January 2016

As you know, there is a crisis in South Carolina. More than one million citizens live in food deserts where there is limited or no access to healthy, affordable food. Local economies lose approximately $311 million each year because residents in food deserts must travel to a neighboring town or county to buy groceries. These food deserts can be found in every part of our state.
In 2013, we created a food access task force   to address this crisis with the goal of expanding the availability of nutritious food in South Carolina by developing and equipping food retail and wholesale outlets selling healthy food. In 2015, we advocated for state funding to support the Healthy Food Financing Initiative (HFFI) and made significant progress, securing $250,000 in the state budget for HFFI. Unfortunately, the Governor vetoed the funding in the end, and we were unable to override her veto in the House.
It is a new year and we are getting right back to work on securing state funding for HFFI in the 2016 legislative session. In an effort to keep you informed on HFFI policy updates as well as food access related programs, news, and events taking place throughout the state, we are launching a monthly SC Food Access newsletter. I am delighted to introduce the first edition of this newsletter and hope you will find the content useful.
We encourage you to share the newsletter with anyone who may find it of interest and welcome you to send us feedback or suggested content, including food access related news and events. Thank you for reading and for your ongoing commitment to expanding healthy food access in South Carolina!
In Partnership,
Anna Hamilton Lewin
Chief Operating Officer
2015 Midlands Local Food & Farm Guide
On August 4th, 2014 a network of farm-related agencies called The Midlands Local Food Collaborative hosted The Future of Midlands Farms and Food Summit. Over 100 farmers, Ag educators,... Read More...»
View the full guide here.
For nearly 20 years, the residents of this mostly African American Greensboro community had nowhere to shop for food. They tried to attract a big-box grocery store; when that didn't work, they started their own...Read More ...»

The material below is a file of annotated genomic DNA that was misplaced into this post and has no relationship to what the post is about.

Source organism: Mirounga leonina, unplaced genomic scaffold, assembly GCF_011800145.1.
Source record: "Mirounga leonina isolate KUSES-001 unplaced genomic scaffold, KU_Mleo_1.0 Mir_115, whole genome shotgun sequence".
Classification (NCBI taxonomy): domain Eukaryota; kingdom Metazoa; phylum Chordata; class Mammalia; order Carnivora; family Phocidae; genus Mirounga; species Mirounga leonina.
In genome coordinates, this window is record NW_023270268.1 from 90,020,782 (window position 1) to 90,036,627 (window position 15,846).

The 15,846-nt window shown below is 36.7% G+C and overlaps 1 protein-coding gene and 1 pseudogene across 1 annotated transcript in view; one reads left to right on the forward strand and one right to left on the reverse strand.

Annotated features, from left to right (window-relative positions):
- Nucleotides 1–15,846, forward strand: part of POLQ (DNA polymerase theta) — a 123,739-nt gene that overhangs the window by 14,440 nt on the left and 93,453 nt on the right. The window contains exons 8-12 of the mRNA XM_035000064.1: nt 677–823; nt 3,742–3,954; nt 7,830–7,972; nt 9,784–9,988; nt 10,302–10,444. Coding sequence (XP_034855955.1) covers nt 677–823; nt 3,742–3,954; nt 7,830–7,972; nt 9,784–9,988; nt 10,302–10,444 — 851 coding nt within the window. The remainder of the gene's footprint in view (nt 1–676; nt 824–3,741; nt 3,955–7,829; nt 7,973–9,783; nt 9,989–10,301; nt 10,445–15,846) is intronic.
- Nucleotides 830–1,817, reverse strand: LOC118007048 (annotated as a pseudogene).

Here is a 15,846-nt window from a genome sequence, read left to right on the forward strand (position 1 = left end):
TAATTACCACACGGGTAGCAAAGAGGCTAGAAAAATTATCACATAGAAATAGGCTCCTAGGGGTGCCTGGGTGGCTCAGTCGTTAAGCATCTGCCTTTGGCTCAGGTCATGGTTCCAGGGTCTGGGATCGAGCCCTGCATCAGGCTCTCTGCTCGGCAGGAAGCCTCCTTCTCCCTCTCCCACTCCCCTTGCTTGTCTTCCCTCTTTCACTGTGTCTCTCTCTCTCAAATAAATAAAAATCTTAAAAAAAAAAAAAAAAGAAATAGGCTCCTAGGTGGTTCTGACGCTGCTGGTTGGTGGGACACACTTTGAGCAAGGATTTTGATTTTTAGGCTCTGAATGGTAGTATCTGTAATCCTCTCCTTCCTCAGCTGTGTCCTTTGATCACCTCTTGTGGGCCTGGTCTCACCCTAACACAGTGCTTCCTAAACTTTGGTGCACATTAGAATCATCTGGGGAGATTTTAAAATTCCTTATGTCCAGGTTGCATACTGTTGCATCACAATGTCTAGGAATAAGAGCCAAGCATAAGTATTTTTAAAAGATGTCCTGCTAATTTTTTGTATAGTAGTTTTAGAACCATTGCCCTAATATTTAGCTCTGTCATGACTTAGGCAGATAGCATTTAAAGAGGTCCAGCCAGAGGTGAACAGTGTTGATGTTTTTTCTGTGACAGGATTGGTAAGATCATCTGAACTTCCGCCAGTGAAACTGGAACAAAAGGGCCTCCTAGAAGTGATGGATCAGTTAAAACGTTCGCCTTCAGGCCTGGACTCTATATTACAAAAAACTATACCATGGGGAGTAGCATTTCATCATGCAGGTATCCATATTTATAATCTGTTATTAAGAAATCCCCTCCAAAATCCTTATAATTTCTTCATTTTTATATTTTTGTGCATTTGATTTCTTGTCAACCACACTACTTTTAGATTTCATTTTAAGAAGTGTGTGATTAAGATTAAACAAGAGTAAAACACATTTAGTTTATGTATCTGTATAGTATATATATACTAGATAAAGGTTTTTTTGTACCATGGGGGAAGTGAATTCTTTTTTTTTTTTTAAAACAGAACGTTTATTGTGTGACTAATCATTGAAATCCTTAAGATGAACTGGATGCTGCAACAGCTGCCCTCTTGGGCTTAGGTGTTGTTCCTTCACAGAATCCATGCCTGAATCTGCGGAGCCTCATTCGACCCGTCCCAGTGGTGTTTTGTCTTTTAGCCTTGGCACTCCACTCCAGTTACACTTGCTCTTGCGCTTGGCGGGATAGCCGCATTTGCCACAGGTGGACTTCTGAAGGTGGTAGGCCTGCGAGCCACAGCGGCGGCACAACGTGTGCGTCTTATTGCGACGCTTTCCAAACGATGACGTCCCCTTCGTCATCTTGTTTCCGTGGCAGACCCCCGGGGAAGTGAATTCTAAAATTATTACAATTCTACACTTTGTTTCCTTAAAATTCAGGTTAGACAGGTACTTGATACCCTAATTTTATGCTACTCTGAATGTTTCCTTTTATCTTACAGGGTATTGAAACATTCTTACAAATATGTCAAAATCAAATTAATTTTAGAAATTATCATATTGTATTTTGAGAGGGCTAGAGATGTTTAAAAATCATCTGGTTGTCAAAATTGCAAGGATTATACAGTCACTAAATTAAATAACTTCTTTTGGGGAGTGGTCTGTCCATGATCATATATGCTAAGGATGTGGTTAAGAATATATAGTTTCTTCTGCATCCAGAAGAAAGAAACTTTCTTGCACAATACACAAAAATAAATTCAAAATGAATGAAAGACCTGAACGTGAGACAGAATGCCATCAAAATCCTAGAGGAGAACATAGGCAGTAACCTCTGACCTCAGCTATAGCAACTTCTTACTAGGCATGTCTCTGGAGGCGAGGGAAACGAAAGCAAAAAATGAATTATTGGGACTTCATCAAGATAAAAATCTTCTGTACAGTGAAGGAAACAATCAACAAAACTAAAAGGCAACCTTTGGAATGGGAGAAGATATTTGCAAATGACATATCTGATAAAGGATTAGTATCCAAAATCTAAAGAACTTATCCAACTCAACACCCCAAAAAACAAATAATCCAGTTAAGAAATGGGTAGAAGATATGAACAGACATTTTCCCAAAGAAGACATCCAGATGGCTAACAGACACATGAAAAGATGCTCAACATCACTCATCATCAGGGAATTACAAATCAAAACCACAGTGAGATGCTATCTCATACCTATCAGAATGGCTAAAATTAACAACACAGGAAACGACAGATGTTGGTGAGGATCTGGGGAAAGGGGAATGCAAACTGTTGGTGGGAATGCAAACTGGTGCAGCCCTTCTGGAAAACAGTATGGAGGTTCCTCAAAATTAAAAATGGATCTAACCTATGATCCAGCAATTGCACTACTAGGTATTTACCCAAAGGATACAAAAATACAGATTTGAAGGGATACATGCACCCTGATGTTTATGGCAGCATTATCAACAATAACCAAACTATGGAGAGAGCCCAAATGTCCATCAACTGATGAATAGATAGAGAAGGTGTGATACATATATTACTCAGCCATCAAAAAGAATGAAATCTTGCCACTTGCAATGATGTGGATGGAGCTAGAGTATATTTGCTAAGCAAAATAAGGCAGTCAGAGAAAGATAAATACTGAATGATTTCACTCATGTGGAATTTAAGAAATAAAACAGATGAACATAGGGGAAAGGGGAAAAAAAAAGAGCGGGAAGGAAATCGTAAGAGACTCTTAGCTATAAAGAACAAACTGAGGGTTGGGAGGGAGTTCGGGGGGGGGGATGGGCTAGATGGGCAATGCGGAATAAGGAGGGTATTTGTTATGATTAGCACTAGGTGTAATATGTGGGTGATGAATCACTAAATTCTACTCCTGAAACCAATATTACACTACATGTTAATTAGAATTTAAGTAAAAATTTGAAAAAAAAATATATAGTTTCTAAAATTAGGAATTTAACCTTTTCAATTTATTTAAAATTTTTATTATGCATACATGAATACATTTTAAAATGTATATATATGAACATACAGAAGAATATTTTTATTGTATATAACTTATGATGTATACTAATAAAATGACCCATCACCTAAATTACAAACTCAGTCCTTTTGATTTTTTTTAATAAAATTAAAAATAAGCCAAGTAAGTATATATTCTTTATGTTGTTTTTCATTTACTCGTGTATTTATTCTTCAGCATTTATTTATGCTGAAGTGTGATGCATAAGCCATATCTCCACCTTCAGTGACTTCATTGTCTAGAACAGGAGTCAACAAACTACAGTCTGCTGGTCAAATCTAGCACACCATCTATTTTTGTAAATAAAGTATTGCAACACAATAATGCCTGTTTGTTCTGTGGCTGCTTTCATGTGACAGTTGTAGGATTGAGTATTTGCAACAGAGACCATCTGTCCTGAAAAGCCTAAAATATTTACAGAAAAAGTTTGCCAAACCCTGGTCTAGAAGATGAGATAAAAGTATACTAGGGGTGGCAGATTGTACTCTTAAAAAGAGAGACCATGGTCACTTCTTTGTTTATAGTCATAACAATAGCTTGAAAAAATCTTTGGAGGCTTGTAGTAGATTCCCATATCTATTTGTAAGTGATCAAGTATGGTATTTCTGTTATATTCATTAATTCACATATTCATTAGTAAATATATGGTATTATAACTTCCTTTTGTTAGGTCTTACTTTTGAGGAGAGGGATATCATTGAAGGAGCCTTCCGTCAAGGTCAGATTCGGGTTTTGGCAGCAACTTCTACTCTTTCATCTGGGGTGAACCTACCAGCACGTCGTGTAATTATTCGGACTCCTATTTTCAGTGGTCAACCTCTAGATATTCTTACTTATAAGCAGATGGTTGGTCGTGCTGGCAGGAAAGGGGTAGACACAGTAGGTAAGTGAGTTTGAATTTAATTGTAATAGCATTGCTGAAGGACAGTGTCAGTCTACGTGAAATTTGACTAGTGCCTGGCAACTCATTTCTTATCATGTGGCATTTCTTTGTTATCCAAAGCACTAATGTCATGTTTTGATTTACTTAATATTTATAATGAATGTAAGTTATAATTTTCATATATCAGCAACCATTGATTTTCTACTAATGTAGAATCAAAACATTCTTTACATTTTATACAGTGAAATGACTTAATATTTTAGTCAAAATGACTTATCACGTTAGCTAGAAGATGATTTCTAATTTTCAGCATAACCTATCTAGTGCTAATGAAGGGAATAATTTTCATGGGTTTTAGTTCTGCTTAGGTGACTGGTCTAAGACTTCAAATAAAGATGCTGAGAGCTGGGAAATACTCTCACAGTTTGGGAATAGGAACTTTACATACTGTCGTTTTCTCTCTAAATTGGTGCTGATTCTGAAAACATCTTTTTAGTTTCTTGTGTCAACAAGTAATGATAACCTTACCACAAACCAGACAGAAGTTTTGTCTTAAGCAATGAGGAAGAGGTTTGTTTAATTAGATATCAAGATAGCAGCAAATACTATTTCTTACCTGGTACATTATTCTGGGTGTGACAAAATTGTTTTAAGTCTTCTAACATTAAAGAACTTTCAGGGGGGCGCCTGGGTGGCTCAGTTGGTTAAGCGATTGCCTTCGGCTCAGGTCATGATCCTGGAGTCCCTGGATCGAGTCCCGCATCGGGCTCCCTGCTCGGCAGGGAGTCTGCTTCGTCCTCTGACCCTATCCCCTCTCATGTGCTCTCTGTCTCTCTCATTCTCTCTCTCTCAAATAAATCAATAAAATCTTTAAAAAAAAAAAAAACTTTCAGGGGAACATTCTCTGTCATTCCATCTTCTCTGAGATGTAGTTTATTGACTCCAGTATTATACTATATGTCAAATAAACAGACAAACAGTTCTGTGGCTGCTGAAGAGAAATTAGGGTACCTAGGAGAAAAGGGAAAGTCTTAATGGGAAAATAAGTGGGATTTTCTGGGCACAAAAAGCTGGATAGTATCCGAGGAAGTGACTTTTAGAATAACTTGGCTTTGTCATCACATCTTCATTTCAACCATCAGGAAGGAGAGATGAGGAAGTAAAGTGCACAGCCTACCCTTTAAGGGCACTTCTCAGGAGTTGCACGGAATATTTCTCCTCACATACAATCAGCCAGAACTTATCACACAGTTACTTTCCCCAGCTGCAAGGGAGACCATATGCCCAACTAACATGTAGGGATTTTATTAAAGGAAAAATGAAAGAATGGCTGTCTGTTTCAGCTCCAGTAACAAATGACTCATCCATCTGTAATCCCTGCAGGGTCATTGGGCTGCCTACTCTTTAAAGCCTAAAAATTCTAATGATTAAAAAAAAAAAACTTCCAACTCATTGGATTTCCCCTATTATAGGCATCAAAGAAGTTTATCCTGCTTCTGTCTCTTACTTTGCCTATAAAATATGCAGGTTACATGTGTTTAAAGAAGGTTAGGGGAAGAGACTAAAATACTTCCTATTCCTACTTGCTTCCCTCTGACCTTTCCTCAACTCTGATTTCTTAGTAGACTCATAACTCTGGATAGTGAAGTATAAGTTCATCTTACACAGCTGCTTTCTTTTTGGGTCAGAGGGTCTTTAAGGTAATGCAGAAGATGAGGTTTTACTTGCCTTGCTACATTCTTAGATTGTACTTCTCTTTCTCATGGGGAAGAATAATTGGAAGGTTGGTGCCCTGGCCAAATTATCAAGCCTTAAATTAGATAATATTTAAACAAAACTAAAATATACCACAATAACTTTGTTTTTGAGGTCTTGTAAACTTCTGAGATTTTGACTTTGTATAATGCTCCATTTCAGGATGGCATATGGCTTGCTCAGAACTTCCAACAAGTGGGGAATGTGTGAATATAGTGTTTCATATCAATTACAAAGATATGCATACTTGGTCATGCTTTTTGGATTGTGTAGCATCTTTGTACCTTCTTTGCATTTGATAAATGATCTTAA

Kresge Arts & Culture, Health teams launch food-oriented grant opportunity
Food-oriented initiatives that contribute to economic revitalization, cultural expression and health in low-income communities are eligible for a new grant opportunity announced by The Kresge Foundation...Read More ...»
The University of South Carolina's Center for Research in Nutrition and Health Disparities supports a Policy and Practice Brief series. The Center was established in 2003 with a mission to create a local, state-wide, national, and global presence. .. Read More...»
$250k USDA grant will help increase SNAP purchases at SC farmers markets
U.S. Department of Agriculture awarded nearly $250,000 to a South Carolina group aiming to help increase the amount of SNAP dollars spent at the farmers markets. Spartanburg's Hub City Farmers'... Read More...»
Upcoming Events
January 11, 2016 l 6:00-8:00pm l Columbia, SC
Midlands Food Alliance hosts a general meeting focusing on Incorporating Food Systems Planning into County Plans. The meeting is a potluck so please bring a dish to share. More Information
January 12, 2016 (Application Deadline) l Spartanburg, SC
SCCLF, SERN and Clemson Agricultural Extension have partnered to sponsor an eight-session workshop to provide entrepreneurs in Spartanburg with the support they need to grow their healthy food business. More Information
January 14, 2016 (Application Deadline) l Orangeburg, SC
SCCLF and partners present an eight-session workshop to provide entrepreneurs in Spartanburg with the support and technical assistance they need to grow their healthy food business. More Information
March 18, 2016 l All Day l Columbia, SC
The 6th Annual Nutrition Symposium will bring together new research on health disparities, social determinants, and nutrition policy that are relevant to the 2015 Dietary Guidelines. More Information

Since 2004, we have provided 275 loans for $22.8 million in f inancing
that facilitated more than $196 million in community development projects; we
financed 1,143 housing units, 3 healthy food outlets, 4 community facilities, and 5
c ommunity businesses, creating or retaining 3,131 jobs and providing a safe,
affordable place to call home for 2,858 individuals and families.